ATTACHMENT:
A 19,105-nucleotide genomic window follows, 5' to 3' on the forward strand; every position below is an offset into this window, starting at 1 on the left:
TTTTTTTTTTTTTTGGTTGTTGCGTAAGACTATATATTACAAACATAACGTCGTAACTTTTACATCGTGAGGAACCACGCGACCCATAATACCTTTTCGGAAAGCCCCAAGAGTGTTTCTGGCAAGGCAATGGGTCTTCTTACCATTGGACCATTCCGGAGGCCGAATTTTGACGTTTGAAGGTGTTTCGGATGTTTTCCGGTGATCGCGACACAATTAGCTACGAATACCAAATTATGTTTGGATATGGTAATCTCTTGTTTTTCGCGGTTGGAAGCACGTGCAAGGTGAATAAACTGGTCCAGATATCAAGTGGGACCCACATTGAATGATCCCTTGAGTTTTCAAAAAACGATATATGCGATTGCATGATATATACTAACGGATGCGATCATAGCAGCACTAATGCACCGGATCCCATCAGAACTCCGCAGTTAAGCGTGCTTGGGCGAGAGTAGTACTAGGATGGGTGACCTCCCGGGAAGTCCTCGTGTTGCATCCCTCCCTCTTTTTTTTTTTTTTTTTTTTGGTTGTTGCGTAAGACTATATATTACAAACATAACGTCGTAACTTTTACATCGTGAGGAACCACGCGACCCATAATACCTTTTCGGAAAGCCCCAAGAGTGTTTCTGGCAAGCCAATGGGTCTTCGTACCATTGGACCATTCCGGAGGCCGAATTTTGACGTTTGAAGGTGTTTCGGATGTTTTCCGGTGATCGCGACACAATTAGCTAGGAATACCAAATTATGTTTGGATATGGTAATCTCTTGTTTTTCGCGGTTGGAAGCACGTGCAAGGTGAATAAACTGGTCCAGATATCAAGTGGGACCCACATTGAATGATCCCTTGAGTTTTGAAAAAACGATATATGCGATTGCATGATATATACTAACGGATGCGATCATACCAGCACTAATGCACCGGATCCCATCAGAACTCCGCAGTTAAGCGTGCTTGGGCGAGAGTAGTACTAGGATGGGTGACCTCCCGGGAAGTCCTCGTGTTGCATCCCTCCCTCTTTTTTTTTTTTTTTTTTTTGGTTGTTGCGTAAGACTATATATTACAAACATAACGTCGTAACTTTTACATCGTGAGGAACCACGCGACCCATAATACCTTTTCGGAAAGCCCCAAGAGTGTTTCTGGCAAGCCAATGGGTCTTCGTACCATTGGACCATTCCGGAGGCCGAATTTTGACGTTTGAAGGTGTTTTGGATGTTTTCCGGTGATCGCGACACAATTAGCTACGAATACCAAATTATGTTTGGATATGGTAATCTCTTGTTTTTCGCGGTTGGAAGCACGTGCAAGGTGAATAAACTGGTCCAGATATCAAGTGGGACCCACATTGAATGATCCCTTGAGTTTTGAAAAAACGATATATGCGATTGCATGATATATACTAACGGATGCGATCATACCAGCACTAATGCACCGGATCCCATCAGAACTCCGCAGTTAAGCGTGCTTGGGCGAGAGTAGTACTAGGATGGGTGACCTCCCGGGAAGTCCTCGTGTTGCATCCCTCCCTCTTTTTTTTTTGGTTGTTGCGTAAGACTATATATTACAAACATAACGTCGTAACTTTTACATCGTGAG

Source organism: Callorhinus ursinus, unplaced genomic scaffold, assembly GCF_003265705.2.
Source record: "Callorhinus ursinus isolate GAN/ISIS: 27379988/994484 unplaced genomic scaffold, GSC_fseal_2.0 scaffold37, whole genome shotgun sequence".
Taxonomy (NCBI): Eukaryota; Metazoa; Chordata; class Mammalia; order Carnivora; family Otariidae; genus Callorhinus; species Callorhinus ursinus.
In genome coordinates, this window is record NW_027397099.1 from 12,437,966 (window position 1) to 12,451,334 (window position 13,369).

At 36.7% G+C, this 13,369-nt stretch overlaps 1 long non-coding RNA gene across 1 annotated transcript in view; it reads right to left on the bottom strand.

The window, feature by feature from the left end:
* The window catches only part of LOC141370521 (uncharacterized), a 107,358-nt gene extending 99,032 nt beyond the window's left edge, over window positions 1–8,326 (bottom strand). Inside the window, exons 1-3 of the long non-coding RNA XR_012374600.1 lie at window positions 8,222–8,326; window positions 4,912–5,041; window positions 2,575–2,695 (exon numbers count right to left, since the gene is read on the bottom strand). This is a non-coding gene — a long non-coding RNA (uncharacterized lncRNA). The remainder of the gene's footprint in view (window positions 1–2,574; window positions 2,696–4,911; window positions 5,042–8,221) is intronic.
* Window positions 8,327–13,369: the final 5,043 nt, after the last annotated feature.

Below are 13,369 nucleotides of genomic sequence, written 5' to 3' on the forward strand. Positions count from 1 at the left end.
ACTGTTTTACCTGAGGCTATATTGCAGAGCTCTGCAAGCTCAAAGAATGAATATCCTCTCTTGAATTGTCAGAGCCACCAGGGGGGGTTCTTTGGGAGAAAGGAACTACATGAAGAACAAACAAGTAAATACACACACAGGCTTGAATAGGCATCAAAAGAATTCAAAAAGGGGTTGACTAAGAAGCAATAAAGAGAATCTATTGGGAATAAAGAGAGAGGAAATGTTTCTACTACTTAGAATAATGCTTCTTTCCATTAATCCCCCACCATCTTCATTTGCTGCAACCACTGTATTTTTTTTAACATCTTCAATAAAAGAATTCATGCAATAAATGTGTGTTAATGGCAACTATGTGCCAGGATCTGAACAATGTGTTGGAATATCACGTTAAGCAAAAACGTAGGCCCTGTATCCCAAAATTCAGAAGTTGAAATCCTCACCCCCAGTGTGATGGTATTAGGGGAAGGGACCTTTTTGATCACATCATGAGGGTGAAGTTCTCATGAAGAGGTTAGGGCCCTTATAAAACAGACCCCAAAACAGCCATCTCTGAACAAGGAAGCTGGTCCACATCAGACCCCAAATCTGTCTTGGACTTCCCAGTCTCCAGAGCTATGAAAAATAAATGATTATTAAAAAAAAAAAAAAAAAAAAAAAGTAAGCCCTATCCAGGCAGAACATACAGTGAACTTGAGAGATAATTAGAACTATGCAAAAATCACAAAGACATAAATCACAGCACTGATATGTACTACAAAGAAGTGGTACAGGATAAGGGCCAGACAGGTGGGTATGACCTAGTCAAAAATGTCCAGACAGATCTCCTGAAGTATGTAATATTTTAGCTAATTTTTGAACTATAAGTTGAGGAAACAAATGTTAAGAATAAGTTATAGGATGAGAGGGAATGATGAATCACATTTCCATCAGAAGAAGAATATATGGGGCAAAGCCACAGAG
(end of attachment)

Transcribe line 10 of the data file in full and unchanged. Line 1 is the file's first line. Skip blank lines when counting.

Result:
* Window positions 8,327–13,369: the final 5,043 nt, after the last annotated feature.